Food waste is a colossal social, environmental, and economic issue. The United States Environmental Protection Agency estimates that as much as 40% of the food that is grown and processed in the United States will never be consumed.
FOOD waste isn’t just a big picture problem. When your business model relies on fresh, delicious, and safe to eat food, optimizing your entire cold chain to keep things at the right temperature is your first priority. All it takes is an open freezer door forgotten by a distracted employee—we’re looking at you, Adrian—and you’ve lost product, and that means profit.
You’re the manager of an ice cream factory. Today is the first day you could call the weather “sizzling”. It’s ice cream season. As you survey your factory floor you smile with satisfaction at the contrasting hues of freshly packed pints of pistachio, coffee toffee crunch, and cherry cheesecake.
Tomorrow you’ll discover that one of your state-of-the-art commercial freezers died peacefully in the night while you were sleeping and didn’t bother to utter any last words. An entire shipment of decadent ice cream is ruined.
But what if it could text you at 2 AM to let you know it was running hot? Or that Adrian had, yet again, left the door open too long? And what if you had temperature logs you could refer to when you need to investigate a freezer malfunction?
A texting, data-logging commercial freezer? We can build that with Temboo.
We designed a simple commercial freezer monitor application that reduces food waste and profit loss. How did we do it?
Most of the heavy lifting of our freezer monitor is done virtually in the cloud, enabling a low-cost microcontroller to run complex applications unhindered by its limited RAM and processing power.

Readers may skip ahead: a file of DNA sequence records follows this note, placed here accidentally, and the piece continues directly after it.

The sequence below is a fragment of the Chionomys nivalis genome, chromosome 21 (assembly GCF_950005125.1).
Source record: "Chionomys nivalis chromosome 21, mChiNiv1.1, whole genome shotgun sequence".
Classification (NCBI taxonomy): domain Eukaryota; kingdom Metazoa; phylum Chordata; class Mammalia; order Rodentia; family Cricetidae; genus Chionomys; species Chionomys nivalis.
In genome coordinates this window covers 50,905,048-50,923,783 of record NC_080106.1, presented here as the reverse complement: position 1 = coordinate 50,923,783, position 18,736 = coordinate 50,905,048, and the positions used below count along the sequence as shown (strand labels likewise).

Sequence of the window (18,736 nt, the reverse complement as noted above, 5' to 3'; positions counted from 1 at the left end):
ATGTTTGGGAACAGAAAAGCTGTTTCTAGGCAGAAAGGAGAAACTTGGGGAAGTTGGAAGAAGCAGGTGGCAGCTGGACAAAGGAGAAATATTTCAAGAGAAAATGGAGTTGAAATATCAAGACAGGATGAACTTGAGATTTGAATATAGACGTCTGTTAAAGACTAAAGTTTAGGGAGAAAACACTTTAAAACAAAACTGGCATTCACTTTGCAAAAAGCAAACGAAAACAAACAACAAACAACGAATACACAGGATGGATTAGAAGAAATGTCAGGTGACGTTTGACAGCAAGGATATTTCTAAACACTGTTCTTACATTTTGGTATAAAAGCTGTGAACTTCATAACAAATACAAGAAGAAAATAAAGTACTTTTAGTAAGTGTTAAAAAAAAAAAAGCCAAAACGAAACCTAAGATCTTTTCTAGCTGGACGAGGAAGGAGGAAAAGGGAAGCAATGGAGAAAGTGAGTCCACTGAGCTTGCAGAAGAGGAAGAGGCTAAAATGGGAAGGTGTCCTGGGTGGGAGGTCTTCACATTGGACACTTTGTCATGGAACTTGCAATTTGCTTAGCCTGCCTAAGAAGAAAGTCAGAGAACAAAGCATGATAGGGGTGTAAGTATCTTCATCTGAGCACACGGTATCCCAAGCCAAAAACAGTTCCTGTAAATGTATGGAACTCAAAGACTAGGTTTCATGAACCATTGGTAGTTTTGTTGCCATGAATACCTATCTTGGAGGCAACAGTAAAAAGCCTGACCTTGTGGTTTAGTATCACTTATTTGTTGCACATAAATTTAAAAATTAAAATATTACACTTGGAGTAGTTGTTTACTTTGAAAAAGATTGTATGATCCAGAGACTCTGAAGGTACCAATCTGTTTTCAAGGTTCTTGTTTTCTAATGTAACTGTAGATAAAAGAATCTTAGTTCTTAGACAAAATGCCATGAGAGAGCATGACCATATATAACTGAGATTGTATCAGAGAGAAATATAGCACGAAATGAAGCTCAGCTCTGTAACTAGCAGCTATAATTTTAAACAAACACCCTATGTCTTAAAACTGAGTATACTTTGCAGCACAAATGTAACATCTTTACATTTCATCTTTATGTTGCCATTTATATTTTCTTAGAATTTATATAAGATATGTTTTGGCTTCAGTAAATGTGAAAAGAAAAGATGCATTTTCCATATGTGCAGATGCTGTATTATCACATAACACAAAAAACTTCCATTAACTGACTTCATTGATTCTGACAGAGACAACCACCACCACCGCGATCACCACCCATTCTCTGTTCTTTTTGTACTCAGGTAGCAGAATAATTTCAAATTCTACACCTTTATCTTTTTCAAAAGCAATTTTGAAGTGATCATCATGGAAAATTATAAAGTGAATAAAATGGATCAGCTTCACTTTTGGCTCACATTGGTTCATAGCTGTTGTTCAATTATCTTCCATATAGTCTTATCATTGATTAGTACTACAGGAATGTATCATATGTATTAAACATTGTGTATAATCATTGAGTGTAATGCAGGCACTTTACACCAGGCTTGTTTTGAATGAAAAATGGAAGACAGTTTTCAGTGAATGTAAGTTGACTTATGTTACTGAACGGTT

With Temboo’s Profiles feature, we can reprogram parts of our application right in the web browser without writing a single line of code or disconnecting our hardware.
This application sends text message alerts via Temboo's Twilio SendSMS Choreo to a designated phone number whenever the freezer’s door is open too long, or if its temperature edges outside the acceptable range.
This freezer monitor application regularly logs timestamped temperature data to Amazon’s DynamoDB, a NoSQL database service, and Temboo's newest Choreo release. We add a new item to our database table with the DynamoDB PutItem Choreo.
An Arduino Yún provides the brain power and WiFi connectivity.
A magnetic contact switch to determine whether the door is open
A TI LMT84 analog temperature sensor, which we selected for its low cost and accuracy over a broad temperature range.
For more details on working with temperature data, refer to this practical guide to selecting the right temperature sensor for your IoT application.